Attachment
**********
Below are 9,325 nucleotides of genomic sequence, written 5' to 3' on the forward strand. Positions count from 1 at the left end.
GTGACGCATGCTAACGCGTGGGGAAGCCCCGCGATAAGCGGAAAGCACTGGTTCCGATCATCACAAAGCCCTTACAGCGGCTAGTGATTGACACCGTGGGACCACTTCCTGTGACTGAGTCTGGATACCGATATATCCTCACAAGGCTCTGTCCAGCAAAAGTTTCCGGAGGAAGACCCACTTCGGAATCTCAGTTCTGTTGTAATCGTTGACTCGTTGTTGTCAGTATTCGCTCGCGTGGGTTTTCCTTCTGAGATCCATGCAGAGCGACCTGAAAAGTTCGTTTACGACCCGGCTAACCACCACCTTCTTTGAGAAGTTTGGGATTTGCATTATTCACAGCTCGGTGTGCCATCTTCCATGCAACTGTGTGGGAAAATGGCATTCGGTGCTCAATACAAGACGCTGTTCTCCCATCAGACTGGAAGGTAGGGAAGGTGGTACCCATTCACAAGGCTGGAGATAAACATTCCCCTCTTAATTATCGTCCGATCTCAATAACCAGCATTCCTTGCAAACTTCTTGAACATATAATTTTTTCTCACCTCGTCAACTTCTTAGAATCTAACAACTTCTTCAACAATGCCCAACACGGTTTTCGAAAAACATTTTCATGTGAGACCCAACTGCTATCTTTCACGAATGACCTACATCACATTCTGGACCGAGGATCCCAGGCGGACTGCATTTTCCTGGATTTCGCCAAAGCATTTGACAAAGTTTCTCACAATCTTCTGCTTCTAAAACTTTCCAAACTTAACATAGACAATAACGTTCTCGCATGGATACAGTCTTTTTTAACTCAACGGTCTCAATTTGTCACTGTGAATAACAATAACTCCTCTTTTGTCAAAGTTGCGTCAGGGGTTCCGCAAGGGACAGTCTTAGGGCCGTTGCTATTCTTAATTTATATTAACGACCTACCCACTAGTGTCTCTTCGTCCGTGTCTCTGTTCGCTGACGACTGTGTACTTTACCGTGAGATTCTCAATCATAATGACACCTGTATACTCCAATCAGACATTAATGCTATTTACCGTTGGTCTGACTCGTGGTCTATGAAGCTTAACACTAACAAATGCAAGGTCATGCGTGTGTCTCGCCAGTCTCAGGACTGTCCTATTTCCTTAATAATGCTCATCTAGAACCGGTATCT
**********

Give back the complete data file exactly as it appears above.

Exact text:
Below are 9,325 nucleotides of genomic sequence, written 5' to 3' on the forward strand. Positions count from 1 at the left end.
GTGACGCATGCTAACGCGTGGGGAAGCCCCGCGATAAGCGGAAAGCACTGGTTCCGATCATCACAAAGCCCTTACAGCGGCTAGTGATTGACACCGTGGGACCACTTCCTGTGACTGAGTCTGGATACCGATATATCCTCACAAGGCTCTGTCCAGCAAAAGTTTCCGGAGGAAGACCCACTTCGGAATCTCAGTTCTGTTGTAATCGTTGACTCGTTGTTGTCAGTATTCGCTCGCGTGGGTTTTCCTTCTGAGATCCATGCAGAGCGACCTGAAAAGTTCGTTTACGACCCGGCTAACCACCACCTTCTTTGAGAAGTTTGGGATTTGCATTATTCACAGCTCGGTGTGCCATCTTCCATGCAACTGTGTGGGAAAATGGCATTCGGTGCTCAATACAAGACGCTGTTCTCCCATCAGACTGGAAGGTAGGGAAGGTGGTACCCATTCACAAGGCTGGAGATAAACATTCCCCTCTTAATTATCGTCCGATCTCAATAACCAGCATTCCTTGCAAACTTCTTGAACATATAATTTTTTCTCACCTCGTCAACTTCTTAGAATCTAACAACTTCTTCAACAATGCCCAACACGGTTTTCGAAAAACATTTTCATGTGAGACCCAACTGCTATCTTTCACGAATGACCTACATCACATTCTGGACCGAGGATCCCAGGCGGACTGCATTTTCCTGGATTTCGCCAAAGCATTTGACAAAGTTTCTCACAATCTTCTGCTTCTAAAACTTTCCAAACTTAACATAGACAATAACGTTCTCGCATGGATACAGTCTTTTTTAACTCAACGGTCTCAATTTGTCACTGTGAATAACAATAACTCCTCTTTTGTCAAAGTTGCGTCAGGGGTTCCGCAAGGGACAGTCTTAGGGCCGTTGCTATTCTTAATTTATATTAACGACCTACCCACTAGTGTCTCTTCGTCCGTGTCTCTGTTCGCTGACGACTGTGTACTTTACCGTGAGATTCTCAATCATAATGACACCTGTATACTCCAATCAGACATTAATGCTATTTACCGTTGGTCTGACTCGTGGTCTATGAAGCTTAACACTAACAAATGCAAGGTCATGCGTGTGTCTCGCCAGTCTCAGGACTGTCCTATTTCCTTAATAATGCTCATCTAGAACCGGTATCT